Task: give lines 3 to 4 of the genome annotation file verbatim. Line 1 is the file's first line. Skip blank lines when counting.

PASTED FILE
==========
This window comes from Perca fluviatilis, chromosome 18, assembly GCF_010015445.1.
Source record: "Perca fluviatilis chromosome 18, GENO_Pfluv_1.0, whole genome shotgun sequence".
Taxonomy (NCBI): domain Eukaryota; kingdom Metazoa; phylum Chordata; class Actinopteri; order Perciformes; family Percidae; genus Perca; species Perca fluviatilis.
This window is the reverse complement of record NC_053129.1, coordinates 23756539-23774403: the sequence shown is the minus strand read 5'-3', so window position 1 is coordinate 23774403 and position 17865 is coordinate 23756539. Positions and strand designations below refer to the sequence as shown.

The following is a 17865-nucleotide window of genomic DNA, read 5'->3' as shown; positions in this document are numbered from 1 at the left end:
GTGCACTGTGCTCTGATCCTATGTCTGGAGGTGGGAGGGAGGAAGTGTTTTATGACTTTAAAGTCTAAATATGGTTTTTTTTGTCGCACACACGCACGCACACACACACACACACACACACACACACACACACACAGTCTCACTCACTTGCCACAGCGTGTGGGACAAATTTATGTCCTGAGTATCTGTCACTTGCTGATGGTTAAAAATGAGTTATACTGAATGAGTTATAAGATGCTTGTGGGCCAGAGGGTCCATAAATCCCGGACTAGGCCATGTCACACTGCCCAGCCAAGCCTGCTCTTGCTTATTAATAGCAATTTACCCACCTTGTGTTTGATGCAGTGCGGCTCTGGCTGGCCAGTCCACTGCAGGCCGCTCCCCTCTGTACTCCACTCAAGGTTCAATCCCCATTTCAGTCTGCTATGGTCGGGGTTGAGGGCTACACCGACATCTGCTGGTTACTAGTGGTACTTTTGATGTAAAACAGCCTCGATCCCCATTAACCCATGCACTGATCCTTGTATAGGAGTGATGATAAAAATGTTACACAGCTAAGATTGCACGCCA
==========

Taxonomy (NCBI): domain Eukaryota; kingdom Metazoa; phylum Chordata; class Actinopteri; order Perciformes; family Percidae; genus Perca; species Perca fluviatilis.
This window is the reverse complement of record NC_053129.1, coordinates 23756539-23774403: the sequence shown is the minus strand read 5'-3', so window position 1 is coordinate 23774403 and position 17865 is coordinate 23756539. Positions and strand designations below refer to the sequence as shown.